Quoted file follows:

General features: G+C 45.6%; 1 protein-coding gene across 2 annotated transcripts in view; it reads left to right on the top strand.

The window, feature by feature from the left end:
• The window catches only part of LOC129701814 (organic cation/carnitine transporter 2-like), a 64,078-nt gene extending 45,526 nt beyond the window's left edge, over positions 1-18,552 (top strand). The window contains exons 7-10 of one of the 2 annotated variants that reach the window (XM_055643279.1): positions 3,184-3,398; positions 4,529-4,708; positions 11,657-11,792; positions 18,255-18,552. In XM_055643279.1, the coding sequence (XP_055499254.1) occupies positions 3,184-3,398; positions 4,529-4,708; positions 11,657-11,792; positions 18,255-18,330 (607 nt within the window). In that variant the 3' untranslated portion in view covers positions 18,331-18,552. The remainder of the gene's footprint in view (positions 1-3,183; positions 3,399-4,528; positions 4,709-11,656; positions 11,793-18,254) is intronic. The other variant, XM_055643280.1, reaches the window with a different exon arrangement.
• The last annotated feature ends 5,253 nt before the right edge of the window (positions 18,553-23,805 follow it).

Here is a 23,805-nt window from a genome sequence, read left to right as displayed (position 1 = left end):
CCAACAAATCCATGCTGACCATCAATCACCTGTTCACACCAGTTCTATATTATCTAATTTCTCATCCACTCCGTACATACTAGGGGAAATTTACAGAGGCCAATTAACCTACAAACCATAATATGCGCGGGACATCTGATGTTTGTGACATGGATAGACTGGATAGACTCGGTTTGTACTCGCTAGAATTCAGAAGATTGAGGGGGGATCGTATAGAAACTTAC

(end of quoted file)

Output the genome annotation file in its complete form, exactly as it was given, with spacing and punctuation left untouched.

General features: G+C 45.6%; 1 protein-coding gene across 2 annotated transcripts in view; it reads left to right on the top strand.

The window, feature by feature from the left end:
• The window catches only part of LOC129701814 (organic cation/carnitine transporter 2-like), a 64,078-nt gene extending 45,526 nt beyond the window's left edge, over positions 1-18,552 (top strand). The window contains exons 7-10 of one of the 2 annotated variants that reach the window (XM_055643279.1): positions 3,184-3,398; positions 4,529-4,708; positions 11,657-11,792; positions 18,255-18,552. In XM_055643279.1, the coding sequence (XP_055499254.1) occupies positions 3,184-3,398; positions 4,529-4,708; positions 11,657-11,792; positions 18,255-18,330 (607 nt within the window). In that variant the 3' untranslated portion in view covers positions 18,331-18,552. The remainder of the gene's footprint in view (positions 1-3,183; positions 3,399-4,528; positions 4,709-11,656; positions 11,793-18,254) is intronic. The other variant, XM_055643280.1, reaches the window with a different exon arrangement.
• The last annotated feature ends 5,253 nt before the right edge of the window (positions 18,553-23,805 follow it).

Here is a 23,805-nt window from a genome sequence, read left to right as displayed (position 1 = left end):
CCAACAAATCCATGCTGACCATCAATCACCTGTTCACACCAGTTCTATATTATCTAATTTCTCATCCACTCCGTACATACTAGGGGAAATTTACAGAGGCCAATTAACCTACAAACCATAATATGCGCGGGACATCTGATGTTTGTGACATGGATAGACTGGATAGACTCGGTTTGTACTCGCTAGAATTCAGAAGATTGAGGGGGGATCGTATAGAAACTTAC